Saturday, March 02, 2013

OABC: Megan's Birthday Tree

Open Adoption Book Club @

The first book to review for the Open Adoption Book Club is called Megan's Birthday Tree and it's written by Laurie Lears.

The book club participants read the book and then submitted questions for the reviewers to answer. I was quite impressed with some of the questions! We were instructed to answer at least three questions, but could answer as many as we wanted.

Here's the book synopsis:

Megan is adopted, but she and her parents keep in touch with her birth mother, Kendra. Every year, Kendra decorates the tree she planted when Megan was born. Megan cherishes this Birthday Tree, for it ties her and Kendra together.

Here are my questions that I'll be answering:

1) In Megan's Birthday Tree, Megan's adoptive parents were present at various points, but tangentially. Did you pick up on this? Does your response to the background role the adoptive parents played say anything about where your family is in your adoption journey?

I like that the focus of the story was on Megan and her birth mother Kendra. Megan's parents were present as her mom and dad throughout the story, and they were there to reassure her when she felt worried about Kendra forgetting her, and they supported her by assisting her with her goal of purchasing a tree for Kendra. 

Maybe this says something about where we are on the adoption journey. We're important to our kids, obviously. We're the only parents they will ever know. However, the relationship that each of our boys will develop with their birth families will be unique to their needs and desires. We'll be there to help in all ways possible, but I feel like adoptive parents should be in the background a bit steering the ship. 

Megan's parents helped build the relationship with Kendra to the point that Megan could feel in control. It takes a lot of trust and security for adoptive parents to develop this with birth families. The years prior to Megan being old enough to develop a relationship with Kendra on her own, were critical years for Megan. They kept the adoption open and progressing so that when Megan was older (the age she is during the story), she could feel comfortable with Kendra.

2) Megan's birth mother planted a tree when she was born, and decorates it yearly to remember her birth. Do you have something special that you do to celebrate your child's birth or adoption?

 When our oldest son's adoption was finalized, we went to the pottery place and made a plate and painted our hands on it. It's a very special plate! We had no idea when another child would enter our lives, so the plate's purpose was to serve dinner or dessert each year on our son's Adoption Day.

However, last year we had family in town and we weren't able to celebrate his Adoption Day. This year, we will be going to court to finalize our youngest son's adoption on the SAME DAY as our oldest son's Adoption Day!!! So April 15th will be Adoption Day for both of our boys and we're so excited!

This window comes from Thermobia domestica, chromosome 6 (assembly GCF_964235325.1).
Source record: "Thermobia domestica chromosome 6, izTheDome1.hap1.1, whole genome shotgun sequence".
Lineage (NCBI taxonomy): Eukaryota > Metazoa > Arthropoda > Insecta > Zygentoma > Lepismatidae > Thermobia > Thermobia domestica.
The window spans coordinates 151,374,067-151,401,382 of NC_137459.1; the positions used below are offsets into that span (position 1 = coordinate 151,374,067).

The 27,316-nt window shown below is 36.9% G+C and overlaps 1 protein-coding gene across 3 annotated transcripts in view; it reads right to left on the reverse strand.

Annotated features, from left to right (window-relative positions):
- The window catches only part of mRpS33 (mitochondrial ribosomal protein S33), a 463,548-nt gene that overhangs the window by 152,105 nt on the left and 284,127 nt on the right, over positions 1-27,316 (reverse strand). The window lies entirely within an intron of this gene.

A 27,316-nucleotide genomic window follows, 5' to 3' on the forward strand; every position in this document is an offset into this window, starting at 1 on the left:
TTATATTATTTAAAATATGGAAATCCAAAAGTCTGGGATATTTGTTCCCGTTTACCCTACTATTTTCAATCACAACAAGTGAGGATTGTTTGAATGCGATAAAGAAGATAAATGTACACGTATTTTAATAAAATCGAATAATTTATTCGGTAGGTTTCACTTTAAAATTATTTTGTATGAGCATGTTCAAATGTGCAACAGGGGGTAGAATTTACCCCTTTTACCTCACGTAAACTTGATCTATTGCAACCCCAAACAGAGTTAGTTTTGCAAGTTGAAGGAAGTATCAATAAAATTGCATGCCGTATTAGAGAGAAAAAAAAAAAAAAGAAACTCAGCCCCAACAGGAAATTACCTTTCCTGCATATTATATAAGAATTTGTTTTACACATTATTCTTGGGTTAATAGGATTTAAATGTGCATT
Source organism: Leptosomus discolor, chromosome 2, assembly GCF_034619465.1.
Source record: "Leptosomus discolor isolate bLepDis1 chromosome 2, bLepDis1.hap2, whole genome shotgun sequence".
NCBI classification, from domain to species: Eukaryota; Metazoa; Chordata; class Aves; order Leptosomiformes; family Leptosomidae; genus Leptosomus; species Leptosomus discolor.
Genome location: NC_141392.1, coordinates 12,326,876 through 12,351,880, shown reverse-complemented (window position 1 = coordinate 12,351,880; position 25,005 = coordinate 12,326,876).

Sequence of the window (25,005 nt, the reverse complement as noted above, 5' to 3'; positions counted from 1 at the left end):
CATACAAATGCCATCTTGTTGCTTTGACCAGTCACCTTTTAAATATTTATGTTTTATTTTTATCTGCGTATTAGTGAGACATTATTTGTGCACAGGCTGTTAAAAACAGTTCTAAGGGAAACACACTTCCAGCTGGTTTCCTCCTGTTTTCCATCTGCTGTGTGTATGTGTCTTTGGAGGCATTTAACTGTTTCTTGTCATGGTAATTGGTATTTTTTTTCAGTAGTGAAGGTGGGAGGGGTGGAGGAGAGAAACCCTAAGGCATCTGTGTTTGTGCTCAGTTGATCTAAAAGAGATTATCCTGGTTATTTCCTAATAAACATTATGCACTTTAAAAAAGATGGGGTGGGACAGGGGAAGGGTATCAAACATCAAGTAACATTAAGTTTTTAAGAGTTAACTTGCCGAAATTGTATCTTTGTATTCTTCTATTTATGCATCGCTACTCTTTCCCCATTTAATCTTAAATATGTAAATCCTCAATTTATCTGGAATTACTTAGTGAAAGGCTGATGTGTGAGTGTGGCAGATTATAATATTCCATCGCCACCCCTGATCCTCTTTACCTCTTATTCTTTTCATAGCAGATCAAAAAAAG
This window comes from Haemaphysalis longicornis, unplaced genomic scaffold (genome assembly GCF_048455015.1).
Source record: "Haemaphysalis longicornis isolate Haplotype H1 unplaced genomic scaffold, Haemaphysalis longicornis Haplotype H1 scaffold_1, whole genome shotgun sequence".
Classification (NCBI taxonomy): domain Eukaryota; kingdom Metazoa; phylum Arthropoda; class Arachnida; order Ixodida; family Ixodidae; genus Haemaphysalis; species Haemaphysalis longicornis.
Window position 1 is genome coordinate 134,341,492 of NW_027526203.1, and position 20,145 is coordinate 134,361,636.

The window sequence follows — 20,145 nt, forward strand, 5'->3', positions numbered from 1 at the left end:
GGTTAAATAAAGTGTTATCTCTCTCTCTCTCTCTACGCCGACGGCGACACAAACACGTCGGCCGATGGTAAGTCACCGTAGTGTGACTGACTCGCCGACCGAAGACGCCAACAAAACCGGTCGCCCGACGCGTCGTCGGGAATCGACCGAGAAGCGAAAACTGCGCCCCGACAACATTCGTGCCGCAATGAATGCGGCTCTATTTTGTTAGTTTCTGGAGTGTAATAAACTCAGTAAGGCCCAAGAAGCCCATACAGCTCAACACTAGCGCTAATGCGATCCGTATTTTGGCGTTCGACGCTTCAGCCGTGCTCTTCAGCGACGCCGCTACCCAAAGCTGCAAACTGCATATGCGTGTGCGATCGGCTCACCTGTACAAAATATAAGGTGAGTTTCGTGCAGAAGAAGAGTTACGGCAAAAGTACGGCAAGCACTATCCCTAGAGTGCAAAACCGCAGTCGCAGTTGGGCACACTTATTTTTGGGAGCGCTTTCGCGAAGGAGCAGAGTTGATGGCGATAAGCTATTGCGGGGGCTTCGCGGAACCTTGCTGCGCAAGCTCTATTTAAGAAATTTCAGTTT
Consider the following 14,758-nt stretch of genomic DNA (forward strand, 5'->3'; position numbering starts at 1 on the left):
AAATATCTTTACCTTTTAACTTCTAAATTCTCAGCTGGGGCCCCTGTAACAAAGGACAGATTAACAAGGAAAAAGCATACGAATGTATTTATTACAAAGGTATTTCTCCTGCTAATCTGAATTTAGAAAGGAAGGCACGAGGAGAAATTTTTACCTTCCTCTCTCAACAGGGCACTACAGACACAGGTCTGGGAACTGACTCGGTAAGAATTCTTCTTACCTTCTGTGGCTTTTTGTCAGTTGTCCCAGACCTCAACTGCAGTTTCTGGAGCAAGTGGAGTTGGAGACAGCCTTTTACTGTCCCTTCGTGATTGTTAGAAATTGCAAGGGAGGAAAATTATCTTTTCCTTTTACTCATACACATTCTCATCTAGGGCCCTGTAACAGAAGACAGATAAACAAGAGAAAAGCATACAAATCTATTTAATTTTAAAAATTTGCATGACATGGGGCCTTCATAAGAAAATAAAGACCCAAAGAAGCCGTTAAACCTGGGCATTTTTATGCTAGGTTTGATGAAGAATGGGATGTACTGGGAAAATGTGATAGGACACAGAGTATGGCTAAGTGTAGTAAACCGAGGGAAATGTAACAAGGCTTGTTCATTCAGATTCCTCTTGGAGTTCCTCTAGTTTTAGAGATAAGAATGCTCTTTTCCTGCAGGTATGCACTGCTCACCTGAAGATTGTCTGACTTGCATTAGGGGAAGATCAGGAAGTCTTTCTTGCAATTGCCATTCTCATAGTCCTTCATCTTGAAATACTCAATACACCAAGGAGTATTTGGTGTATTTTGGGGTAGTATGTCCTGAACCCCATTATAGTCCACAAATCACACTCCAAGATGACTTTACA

This year we plan on going to a professional photographer's studio and have some pictures taken of all of us. Our baby's birth mom will be coming to court with us and we'll have some pictures taken of her with him as well. It'll be a wonderful day and a great way to celebrate!

3) I'd love it if participants could discuss a little bit the place of rituals, such as the photos Kendra sends of the birthday tree to Megan each year, in open adoption: Do you think they are important to children? To parents (birth- and adoptive-)? Why?

I love the idea of having rituals for adoptees. We don't have anything special that's done with either of our two children's birth parents, but it's never too late to start something! I did set up an email account for each of my sons and then I shared the email address with their birth families. I told them to feel free to email them their thoughts and whatnot, and when they're old enough to read/understand, they'd have a plethera of emails from their birth family that they could read.

So far, the only person who has taken advantage of this is my oldest son's birth father's sister (his birth aunt). She emails him about once a month and just gives an overview of the month and what everyone is doing. It's very sweet. I know that when he's older, it'll be really special for him to see that his Auntie Dani has been emailing him and thinking of him.

Other than that, we don't have anything. I'm eager to read some of the other book reviews and see what people said they do for their rituals and maybe we'll be inspired to try something!! 

4) The book was categorized by the publisher as one of its "issue books," dealing with "children's problems and special needs." Other books in the series address topics like autism, epilepsy, and stuttering. What do think about a book on open adoption being characterized that way?

I was completely unaware that this book was categorized in this manner. To be honest, it offends me a bit that adoption is considered an issue and something that deals with a child's problem or special need.

While I can understand that it's a specialized topic, and not everyone can relate to adoption, I don't think it's fair to consider it a problem. Adoption is just one way that a family is created. This book was written in 2005, which isn't that long ago, so I'm not sure why adoption is being treated like something from the 50s or 60s.

It's unsettling to me to know that when this book was being discussed, the people at Albert Whitman & Company actually discussed how to categorize this and someone had the notion to say it's an issue book in the same series as books on autism, epilepsy, and stuttering, which are all medical problems. Adoption is not a medical issue and shouldn't be lumped together with books about medical/special needs issues. Grrrrr.


5) Sometimes when a person reads a picture book about adoption and something rattles something somewhere inside, but they ignore the warning because the book is so cute and mostly so good. Did you have any of those moments in this book?